Mental state exam for youth workers: Mood and Affect.

So far in this series we have been developing an understanding of the core components of a mental state exam. So far we have discussed how a young persons appearance, behaviour, speech and language can provide indicators as to their mental state. Today we discuss how a young persons mood and affect can provide insight into their current mental health status.
 

Mood

Mood is described using a young person’s own words. Happy, sad, angry, elated, anxious or apathetic. Many young people may be unable to describe their subjective mood state. Throughout my career I have seen a marked decrease in emotional intelligence in our society. It may take some work to flesh out how a young person feels. There are a number of resources to help young people to articulate their emotions, my personal favourites are mood dudes and the stones. In essence Mood is how young people see themselves in their own opinion.
Emotional intelligence in a squeeze ball
 
The key to remember about mood is that it is subjective. The young person is the master of their own emotional state. Only they truly know what is going on inside.
 

Affect

Affect is noted by us when we observe the apparent emotion conveyed by the person’s nonverbal behaviour. Affect may be described as appropriate or inappropriate behaviour to the current situation, and as congruent or incongruent with their thought content. For example, a young person who shows a neutral affect when describing a very distressing experience such as family violence would be described as showing incongruent affect, which might suggest PTSD. The intensity of the young persons affect may be conveyed as normal, blunted, exaggerated, flat, heightened or overly dramatic.
 
A flat or blunted affect can be associated with schizophrenia, depression or post-traumatic stress disorder. Heightened affect might suggest mania, excitement or anxiety and an overly dramatic or exaggerated affect might suggest certain personality disorders. A young person may show a full range of affect, or a wide range of emotional expression during your assessment. They may move from heightened to blunted or they may only show a single affect.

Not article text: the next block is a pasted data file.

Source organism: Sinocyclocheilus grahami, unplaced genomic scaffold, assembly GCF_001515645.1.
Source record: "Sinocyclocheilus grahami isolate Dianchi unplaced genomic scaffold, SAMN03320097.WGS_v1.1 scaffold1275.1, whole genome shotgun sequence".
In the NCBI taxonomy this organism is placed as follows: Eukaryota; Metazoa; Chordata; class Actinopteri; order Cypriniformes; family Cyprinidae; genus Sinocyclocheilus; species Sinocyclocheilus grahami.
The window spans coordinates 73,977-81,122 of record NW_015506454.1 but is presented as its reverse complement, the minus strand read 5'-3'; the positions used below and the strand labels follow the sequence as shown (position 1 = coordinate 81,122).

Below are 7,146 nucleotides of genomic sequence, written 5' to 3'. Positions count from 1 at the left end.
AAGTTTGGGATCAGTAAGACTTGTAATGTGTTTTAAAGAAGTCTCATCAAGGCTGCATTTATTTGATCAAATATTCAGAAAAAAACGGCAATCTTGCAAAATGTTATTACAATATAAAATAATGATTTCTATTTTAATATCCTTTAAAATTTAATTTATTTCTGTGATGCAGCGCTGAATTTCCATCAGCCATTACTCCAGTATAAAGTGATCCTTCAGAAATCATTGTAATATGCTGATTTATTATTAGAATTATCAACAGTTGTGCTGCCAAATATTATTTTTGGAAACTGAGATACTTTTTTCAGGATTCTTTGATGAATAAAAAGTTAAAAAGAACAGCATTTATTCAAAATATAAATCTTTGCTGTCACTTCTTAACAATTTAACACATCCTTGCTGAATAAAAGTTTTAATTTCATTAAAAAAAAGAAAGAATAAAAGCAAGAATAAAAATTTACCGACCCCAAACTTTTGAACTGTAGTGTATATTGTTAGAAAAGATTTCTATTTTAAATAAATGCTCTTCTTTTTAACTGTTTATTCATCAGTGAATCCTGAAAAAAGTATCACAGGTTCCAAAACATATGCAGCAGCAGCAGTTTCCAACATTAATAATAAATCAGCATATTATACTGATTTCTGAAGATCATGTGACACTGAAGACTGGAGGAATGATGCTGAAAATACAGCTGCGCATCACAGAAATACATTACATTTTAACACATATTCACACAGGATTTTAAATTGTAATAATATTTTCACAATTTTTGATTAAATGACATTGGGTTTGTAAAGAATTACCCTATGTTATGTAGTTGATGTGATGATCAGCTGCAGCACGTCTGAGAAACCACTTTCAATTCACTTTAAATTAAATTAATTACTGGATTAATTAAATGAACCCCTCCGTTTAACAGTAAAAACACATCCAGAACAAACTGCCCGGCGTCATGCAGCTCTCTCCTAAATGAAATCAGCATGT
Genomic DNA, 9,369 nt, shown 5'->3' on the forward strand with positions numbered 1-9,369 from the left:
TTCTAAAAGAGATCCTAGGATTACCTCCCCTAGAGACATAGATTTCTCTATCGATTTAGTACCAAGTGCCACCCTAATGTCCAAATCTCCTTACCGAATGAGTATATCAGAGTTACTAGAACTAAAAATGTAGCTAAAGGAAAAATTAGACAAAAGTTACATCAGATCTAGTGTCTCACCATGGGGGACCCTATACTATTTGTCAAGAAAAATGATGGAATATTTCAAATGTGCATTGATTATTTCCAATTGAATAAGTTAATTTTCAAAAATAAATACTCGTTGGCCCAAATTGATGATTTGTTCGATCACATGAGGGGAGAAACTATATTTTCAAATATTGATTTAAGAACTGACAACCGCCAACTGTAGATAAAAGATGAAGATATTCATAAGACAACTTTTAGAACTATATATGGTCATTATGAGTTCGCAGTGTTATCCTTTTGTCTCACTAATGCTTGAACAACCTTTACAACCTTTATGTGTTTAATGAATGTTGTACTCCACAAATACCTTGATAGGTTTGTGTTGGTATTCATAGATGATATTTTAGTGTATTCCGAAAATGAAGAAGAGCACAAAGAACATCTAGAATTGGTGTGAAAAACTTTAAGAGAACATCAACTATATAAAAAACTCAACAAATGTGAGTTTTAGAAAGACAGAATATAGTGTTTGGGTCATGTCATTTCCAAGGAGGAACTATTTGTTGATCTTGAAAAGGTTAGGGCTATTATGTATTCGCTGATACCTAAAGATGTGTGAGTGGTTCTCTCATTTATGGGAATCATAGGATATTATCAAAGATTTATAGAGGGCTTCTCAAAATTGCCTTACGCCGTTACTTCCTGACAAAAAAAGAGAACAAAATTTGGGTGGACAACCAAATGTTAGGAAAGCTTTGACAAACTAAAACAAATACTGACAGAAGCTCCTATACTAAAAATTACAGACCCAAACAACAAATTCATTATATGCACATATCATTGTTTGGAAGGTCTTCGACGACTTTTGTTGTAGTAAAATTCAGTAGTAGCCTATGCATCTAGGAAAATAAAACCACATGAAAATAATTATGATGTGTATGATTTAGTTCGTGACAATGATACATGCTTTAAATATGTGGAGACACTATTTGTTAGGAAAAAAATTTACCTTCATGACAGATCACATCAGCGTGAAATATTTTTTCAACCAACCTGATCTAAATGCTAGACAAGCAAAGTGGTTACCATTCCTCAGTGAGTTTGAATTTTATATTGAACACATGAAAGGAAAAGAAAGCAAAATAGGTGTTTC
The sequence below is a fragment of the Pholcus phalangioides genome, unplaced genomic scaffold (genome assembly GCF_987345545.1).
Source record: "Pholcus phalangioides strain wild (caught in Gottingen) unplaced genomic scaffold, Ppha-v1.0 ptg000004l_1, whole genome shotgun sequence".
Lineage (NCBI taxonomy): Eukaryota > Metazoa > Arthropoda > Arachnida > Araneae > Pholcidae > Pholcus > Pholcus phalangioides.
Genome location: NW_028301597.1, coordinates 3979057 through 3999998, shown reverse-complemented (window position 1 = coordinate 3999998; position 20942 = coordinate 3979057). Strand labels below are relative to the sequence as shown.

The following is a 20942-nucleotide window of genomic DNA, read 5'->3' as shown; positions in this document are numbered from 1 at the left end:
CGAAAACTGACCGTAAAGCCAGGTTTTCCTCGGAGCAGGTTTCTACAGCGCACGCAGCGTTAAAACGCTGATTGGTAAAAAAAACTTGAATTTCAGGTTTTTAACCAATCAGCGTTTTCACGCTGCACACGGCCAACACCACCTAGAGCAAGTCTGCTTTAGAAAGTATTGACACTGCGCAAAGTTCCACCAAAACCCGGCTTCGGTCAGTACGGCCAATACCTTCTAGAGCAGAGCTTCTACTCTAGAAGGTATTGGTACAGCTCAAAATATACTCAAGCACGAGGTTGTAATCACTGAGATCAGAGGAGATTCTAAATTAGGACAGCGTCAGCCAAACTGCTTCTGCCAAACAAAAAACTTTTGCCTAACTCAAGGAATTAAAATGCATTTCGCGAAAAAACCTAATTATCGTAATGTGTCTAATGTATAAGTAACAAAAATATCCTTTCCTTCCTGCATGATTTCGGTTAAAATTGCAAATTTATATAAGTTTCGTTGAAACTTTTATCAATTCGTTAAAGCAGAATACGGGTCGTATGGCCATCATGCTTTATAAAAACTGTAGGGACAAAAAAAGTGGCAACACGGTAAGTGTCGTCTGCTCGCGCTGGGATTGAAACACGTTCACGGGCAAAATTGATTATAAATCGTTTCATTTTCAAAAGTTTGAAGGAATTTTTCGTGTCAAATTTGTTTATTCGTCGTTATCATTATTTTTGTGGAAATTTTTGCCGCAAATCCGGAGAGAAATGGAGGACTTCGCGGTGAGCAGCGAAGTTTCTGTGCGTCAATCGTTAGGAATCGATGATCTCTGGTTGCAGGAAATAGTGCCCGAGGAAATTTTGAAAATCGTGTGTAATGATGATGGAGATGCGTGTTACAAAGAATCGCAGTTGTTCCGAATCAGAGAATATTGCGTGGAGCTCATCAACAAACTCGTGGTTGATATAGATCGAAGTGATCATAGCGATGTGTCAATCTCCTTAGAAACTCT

The key to remember about affect is that it is objective. It is what you observe about a young person. The key here is to be clear about what you are observing and why you believe it means what you believe. For example, “Aaron appeared sad. He spoke slowly, kept eye contact on the ground and cried“.
 
Stay tuned next week as we discuss part five: Thought process and content.

Aaron Garth

Aaron Garth is the Executive Director of Ultimate Youth Worker. Aaron has worked as a youth worker in a number of settings including local church, street drug and alcohol outreach, family services, residential care, local government and youth homelessness since 2003. Aaron is a regular speaker at camps, retreats, & youth work training events and is a dedicated to seeing a more professional youth sector in Australia. Aaron is a graduate of RMIT University and an alumnus of their youth work program. He lives in Melbourne with his wife Jennifer & their daughters Hope, Zoe, Esther, Niamh and son Ezra.

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Mental State Exam for youth workers: Speech and language.

Over the past few weeks we have been developing an understanding of the components of a mental state exam. So far we have discussed how a young persons appearance and behaviour can provide indicators as to their mental state. Today we look at how a young persons speech can provide insight into their current mental health.